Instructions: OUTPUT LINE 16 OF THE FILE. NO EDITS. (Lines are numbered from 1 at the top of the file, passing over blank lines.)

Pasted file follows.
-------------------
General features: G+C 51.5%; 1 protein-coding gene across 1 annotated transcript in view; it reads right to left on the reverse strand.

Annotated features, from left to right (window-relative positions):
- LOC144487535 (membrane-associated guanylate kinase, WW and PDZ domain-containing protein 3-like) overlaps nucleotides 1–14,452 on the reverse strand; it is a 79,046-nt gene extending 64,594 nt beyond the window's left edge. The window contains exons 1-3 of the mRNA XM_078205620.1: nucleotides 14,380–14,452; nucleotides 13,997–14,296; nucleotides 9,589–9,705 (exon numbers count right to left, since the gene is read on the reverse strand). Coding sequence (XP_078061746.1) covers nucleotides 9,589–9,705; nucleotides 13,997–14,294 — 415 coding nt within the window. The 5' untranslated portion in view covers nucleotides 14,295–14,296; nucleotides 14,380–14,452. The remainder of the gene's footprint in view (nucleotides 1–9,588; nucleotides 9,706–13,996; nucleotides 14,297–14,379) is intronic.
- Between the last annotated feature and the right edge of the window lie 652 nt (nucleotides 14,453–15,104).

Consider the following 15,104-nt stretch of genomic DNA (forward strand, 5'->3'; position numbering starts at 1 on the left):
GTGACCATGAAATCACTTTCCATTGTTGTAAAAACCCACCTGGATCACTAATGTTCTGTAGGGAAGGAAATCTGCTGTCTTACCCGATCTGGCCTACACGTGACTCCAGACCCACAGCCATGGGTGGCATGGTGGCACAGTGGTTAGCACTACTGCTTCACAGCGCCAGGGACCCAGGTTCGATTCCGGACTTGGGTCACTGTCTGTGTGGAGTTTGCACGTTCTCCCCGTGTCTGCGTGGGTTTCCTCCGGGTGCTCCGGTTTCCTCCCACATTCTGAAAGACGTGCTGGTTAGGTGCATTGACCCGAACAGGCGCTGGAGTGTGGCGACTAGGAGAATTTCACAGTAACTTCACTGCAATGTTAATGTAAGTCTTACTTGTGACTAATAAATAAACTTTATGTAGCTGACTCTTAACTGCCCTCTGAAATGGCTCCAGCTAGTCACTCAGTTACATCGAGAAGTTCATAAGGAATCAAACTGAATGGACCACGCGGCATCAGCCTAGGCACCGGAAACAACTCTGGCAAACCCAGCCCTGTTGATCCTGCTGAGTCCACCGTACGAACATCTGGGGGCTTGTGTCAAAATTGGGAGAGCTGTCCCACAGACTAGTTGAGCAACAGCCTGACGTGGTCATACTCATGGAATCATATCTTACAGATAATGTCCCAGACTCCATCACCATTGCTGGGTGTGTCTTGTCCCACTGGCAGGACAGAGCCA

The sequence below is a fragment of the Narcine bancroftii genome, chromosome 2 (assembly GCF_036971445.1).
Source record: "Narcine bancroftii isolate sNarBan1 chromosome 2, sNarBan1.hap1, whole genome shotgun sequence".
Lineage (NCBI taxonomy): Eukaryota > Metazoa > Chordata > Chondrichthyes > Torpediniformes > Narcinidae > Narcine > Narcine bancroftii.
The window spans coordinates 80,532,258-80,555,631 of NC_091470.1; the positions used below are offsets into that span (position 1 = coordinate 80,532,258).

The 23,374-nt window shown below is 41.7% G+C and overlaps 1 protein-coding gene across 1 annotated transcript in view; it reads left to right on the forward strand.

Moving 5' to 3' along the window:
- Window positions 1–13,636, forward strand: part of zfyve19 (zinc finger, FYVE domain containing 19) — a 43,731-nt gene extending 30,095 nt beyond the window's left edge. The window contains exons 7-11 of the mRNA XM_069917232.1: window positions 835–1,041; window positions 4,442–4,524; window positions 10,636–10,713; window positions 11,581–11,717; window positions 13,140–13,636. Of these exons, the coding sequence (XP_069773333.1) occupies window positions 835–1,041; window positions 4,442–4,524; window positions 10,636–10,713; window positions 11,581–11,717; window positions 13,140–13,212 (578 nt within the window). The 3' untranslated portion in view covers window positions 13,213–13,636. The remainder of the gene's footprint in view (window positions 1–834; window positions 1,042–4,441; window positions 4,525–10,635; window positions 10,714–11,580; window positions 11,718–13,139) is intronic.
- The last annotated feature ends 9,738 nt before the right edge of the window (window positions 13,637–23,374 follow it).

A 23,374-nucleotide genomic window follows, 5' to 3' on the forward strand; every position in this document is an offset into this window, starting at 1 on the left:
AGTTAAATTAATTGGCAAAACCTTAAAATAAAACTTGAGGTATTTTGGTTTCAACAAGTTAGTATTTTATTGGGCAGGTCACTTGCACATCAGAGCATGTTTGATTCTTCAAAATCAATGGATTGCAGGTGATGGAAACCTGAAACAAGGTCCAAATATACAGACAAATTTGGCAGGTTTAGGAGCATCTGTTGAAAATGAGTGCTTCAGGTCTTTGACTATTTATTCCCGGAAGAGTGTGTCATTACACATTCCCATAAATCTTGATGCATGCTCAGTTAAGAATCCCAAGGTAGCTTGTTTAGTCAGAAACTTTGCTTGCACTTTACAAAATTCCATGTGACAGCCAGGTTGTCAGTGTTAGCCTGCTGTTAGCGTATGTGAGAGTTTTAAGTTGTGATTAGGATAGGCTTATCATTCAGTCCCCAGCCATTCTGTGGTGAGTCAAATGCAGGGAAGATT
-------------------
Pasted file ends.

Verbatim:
AGTTAAATTAATTGGCAAAACCTTAAAATAAAACTTGAGGTATTTTGGTTTCAACAAGTTAGTATTTTATTGGGCAGGTCACTTGCACATCAGAGCATGTTTGATTCTTCAAAATCAATGGATTGCAGGTGATGGAAACCTGAAACAAGGTCCAAATATACAGACAAATTTGGCAGGTTTAGGAGCATCTGTTGAAAATGAGTGCTTCAGGTCTTTGACTATTTATTCCCGGAAGAGTGTGTCATTACACATTCCCATAAATCTTGATGCATGCTCAGTTAAGAATCCCAAGGTAGCTTGTTTAGTCAGAAACTTTGCTTGCACTTTACAAAATTCCATGTGACAGCCAGGTTGTCAGTGTTAGCCTGCTGTTAGCGTATGTGAGAGTTTTAAGTTGTGATTAGGATAGGCTTATCATTCAGTCCCCAGCCATTCTGTGGTGAGTCAAATGCAGGGAAGATT